A gratuitous alienation is a transfer of property from a debtor to another party for no consideration or an inadequate consideration. A recent Supreme Court ruling found that a series of conveyances of properties some nine months before the sellers went into administration was an attempt to divert assets away from creditors.
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Recently, the English High Court found that although the directors of a company which had entered administration had continued trading wrongfully, their actions did not increase the net deficiency of the Company. As a result the directors would not be personally liable to contribute to the Company’s assets for distribution to creditors.
The Bankruptcy & Debt Advice (Scotland) Act 2014 came into force today on 1 April 2015, introducing, in the Scottish Government's own words, "one of the most modern systems of debt advice and debt management in the world."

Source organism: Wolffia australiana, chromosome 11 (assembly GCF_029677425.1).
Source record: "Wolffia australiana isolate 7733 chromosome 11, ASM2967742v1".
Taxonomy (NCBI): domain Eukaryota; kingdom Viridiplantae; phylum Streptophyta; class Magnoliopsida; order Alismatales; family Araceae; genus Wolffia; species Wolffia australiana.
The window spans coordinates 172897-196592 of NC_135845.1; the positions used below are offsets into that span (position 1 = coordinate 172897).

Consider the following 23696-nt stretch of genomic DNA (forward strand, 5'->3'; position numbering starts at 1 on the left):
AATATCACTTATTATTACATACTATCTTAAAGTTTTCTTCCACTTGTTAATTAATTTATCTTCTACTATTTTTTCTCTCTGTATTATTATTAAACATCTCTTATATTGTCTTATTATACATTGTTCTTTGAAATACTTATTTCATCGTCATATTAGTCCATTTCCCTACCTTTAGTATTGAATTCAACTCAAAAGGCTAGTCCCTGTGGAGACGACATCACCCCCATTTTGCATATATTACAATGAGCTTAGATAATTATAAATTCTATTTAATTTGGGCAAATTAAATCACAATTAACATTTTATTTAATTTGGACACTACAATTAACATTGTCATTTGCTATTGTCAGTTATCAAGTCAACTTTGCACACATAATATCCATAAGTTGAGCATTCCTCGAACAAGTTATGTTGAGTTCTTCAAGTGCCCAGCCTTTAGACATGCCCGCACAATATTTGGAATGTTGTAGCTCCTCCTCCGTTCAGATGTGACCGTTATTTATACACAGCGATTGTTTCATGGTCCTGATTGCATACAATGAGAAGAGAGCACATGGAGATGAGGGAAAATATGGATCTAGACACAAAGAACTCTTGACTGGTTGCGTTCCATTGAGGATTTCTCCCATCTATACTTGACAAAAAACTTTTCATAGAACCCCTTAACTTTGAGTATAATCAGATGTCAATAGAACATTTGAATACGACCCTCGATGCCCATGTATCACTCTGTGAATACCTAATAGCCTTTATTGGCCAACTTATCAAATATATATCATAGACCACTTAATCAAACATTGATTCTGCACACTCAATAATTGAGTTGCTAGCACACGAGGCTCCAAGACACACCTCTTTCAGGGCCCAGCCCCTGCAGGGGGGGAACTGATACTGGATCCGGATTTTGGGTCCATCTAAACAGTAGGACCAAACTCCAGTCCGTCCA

The Insolvency (Scotland) Amendment Rules 2014 (the "2014 Rules") came into force on 30 May 2014 and are applicable to cases where a receiver is appointed, a resolution for the winding up of a company is passed, a petition for liquidation is lodged or an application for the appointment of a provisional liquidator is made on or after 30 May 2014.
The R3 Scottish Women in Insolvency Group (SWIG), chaired by Deloitte’s Judith Howson, will bring together two leading opinion formers from Scotland’s insolvency and finance sectors, at its latest event on the 1 November 2012.